• krc

    your thoughts must be what my Pops thinks about as he sits outside of our home for hours upon hours

    he can’t talk anymore after his first stroke

    he’s had 3 strokes thus far

    doctors have always said he will never talk again because that partr of his brain has been damaged permanently

    Thank You for sharing your story on your blog

    I’m sure it is a help to many who share your disability

    • Belles Days

      I’m so sorry for your Pops. At least I can talk even tho I can’t move. I cannot imagine what it’s like for him. I’m sure he thinks that way too but he cannot express it poor man. I’m sure you give him all the love and care you’re able to and I’m sure he knows it. Take care in the strange time we’re living in. Thanks for your comment x

  • potatosandwich

    Do we consider normal being what the majority are able to do or perform? Or should normal be measured upon the level of independence one has?
    If from birth to an age of ‘awareness’ all we have known is getting up, using the bathroom, eating, playing outdoors, going to school, conversing with friends and family. But that at some point something impacts any of these, and we can’t independently do this, then is that not normal.
    So easily we here the phrase ‘oh that’s not normal’ or ‘that’s not normal behaviour ‘. But who are we to be able to stipulate how and when ‘normal’ is passed on a Tag for another person?

    Certainly a tough one and not sure if any of what I said made any sense…..

    • Belles Days

      Everyone has their own normality – it’s simply that my normality has disappeared to be replaced by a new one! It has a great deal to do with identity. When something like illness and disability comes into your life you have to learn a new type of identity. But sometimes you find that your mind hasn’t quite caught up, deep down you perceive yourself as still how you were before. Thanks for an interesting comment. It made sense to me!

  • morgueticiaatoms

    We are all our own worst critics. It’s good that you’re not ‘drinking the Kool-Aid” of that negative voice in your head.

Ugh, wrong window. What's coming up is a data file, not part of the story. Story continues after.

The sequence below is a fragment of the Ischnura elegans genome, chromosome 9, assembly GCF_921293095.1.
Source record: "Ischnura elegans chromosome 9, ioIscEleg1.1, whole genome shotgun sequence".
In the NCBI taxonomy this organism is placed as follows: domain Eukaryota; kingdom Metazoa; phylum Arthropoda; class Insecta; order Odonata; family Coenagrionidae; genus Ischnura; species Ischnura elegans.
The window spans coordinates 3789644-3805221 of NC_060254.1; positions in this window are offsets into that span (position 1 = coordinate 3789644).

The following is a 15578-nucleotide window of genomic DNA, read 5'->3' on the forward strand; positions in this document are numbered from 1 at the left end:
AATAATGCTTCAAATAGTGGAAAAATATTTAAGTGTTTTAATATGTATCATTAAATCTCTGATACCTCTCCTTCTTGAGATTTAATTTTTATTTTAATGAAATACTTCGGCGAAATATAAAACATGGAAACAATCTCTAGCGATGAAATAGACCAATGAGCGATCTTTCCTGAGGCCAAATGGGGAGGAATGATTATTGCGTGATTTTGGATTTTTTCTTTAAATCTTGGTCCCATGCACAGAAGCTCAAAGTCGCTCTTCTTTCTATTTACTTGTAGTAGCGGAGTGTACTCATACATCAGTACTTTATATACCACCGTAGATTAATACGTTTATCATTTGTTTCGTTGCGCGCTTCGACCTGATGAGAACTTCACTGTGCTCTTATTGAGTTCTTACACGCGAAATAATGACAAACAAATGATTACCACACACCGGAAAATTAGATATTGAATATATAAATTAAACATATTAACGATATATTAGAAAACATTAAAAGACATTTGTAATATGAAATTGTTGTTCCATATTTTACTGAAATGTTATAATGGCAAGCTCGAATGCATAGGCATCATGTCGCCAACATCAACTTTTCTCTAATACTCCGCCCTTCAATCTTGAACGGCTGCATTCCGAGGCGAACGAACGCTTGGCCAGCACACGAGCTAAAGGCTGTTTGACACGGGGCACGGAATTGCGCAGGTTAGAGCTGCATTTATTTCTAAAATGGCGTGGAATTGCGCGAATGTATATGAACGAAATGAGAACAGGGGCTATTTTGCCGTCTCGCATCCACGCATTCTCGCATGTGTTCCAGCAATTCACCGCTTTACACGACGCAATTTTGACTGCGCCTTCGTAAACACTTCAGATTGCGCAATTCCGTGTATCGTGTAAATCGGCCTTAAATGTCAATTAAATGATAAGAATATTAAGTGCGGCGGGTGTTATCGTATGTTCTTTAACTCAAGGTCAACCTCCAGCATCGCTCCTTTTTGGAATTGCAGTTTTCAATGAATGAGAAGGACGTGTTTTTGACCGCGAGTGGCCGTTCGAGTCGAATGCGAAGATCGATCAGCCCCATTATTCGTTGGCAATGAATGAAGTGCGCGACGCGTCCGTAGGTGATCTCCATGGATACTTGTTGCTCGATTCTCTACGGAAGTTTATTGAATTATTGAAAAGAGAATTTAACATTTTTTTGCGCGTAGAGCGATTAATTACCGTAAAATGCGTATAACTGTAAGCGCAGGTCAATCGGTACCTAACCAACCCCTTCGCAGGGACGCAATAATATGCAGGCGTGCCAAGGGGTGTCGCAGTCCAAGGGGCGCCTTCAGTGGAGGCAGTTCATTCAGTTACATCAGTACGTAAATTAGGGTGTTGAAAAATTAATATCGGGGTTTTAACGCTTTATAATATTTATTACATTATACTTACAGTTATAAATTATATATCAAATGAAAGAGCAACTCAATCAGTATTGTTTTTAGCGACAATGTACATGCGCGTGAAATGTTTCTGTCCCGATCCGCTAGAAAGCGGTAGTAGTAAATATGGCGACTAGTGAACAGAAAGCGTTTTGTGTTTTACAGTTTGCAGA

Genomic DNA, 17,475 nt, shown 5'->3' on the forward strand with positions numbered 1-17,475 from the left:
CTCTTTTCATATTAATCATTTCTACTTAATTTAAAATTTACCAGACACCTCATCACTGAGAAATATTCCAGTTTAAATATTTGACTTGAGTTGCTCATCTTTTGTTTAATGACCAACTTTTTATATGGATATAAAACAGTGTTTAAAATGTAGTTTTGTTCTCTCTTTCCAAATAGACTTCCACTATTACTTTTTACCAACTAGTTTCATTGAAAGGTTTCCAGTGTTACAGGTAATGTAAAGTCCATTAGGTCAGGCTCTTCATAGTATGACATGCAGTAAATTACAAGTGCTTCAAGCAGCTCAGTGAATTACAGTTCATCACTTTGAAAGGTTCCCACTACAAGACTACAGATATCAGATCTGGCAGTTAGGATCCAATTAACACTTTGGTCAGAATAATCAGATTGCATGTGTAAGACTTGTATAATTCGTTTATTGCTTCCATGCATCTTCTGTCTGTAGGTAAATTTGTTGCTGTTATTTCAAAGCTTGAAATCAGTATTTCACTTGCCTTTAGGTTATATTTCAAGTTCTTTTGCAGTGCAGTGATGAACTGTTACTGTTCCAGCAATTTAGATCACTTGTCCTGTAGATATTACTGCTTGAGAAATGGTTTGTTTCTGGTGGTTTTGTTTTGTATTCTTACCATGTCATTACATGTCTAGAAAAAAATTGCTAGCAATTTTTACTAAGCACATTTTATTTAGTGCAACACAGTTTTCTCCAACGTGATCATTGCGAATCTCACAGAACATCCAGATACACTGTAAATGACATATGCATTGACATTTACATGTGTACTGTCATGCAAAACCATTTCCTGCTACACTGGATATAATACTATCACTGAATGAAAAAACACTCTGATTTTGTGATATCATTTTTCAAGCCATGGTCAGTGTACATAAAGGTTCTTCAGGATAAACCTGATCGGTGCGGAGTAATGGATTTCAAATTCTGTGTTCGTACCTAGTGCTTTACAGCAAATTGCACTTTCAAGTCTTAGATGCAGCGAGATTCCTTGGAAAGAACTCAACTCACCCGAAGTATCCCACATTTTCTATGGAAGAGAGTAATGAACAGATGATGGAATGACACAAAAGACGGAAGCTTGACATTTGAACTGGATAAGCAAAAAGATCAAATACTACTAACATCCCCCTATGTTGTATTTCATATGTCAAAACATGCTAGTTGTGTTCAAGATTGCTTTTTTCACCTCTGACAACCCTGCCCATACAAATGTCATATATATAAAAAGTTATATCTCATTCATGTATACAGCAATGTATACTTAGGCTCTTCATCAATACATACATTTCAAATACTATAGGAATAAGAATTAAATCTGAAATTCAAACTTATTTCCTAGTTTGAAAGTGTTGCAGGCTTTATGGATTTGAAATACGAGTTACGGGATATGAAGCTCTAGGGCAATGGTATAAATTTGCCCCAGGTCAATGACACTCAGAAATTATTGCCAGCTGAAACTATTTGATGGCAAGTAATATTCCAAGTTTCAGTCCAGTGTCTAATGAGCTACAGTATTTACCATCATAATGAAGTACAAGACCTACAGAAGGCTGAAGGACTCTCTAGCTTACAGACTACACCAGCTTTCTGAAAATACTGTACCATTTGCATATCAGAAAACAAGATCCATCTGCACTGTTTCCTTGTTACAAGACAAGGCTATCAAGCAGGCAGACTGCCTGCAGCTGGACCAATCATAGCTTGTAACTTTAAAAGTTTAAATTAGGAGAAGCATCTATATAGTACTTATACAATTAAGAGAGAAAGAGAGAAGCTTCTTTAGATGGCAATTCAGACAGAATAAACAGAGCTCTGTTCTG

Intead of feeling abnormal, just think of yourself as extraordinary. You have moxie and that is like a super power. 🙂

  • mentalhealthfromtheotherside.wordpress.com

    It’s a tough one isn’t it. I used to consider myself ‘normal’ and I really regret not paying more attention and respect to physical illness and disability. I was a mental health nurse and ward manager for many years, and that’s where my focus lay.

    And then I got sick. I developed a rare disorder called Transverse Myelitis (TM)which is considered a relative of MS. In TM the lesions are in the spine only, where in MS there’s lesions on the brain. Despite the various symptoms I have, fortunately, I’m not in a wheelchair — yet.

    It just came on suddenly and at the end of day 3, I was paralysed and had not sensation from under my arms down. After time, I gained the ability to walk, although I stumble and fall and lots of people think I’m drunk. Initially, I didn’t want to live if I couldn’t be ‘normal’. I lost the best job in the world due to medical retirement and like you, I really try hard not to dwell on it. It’s just hit me again writing this. Off to distract myself.

    You stay safe and well. Caz x

    • Belles Days

      Yes TM is very like MS. I have PPMS and all my lesions are on my spine too at C4, which means I can still swallow and breathe but I have no real movement in anything but my right hand. I am in a wheelchair and have been for 10 years. I think I fought being defined by this thing that had suddenly ended my life as I knew it and that made it doubly hard. Once I had accepted it was never going to change it eased a bit. But as I wrote in my post somewhere in my sub-conscious I’m obviously drawing a line between then and now. Please don’t hesitate to message me and rant if you want to or not as the case may be! Thanks for reading my blog post and for commenting in such an honest way.

      • mentalhealthfromtheotherside.wordpress.com

        My lesions are on L5, C5 and 6 which all mean I bowel and bladder dysfunction. I have no internal sensation so when I need to go — I really need — right now! Sorry about typos in my last post — I’ve just reread it and I hope you’ll forgive me saying “Fortunately, I’m not in a wheelchair”, I hope I didn’t offend you.
        And yes, I’ll be keeping up with your posts and know where to come for a rant 😉 Caz x

        • Belles Days

          I know what all that is like. My bladder was one of the first things to go. After 3 years of an in-dwelling catheter and numerous infections I had a urostomy, best thing I ever did. My bowel was a nightmare, I now have a system called Peristeen- an irrigation system which has changed my life. My Community nurses come in and do it twice a week. I’m not offended by anything everybody’s situation is different and unique. I found it a relief to go into a wheelchair permanently because walking had become such a struggle, but if you can go on as long as you can all the better.

          I didn’t notice any typos so don’t worry about that either! Keep in touch Belle x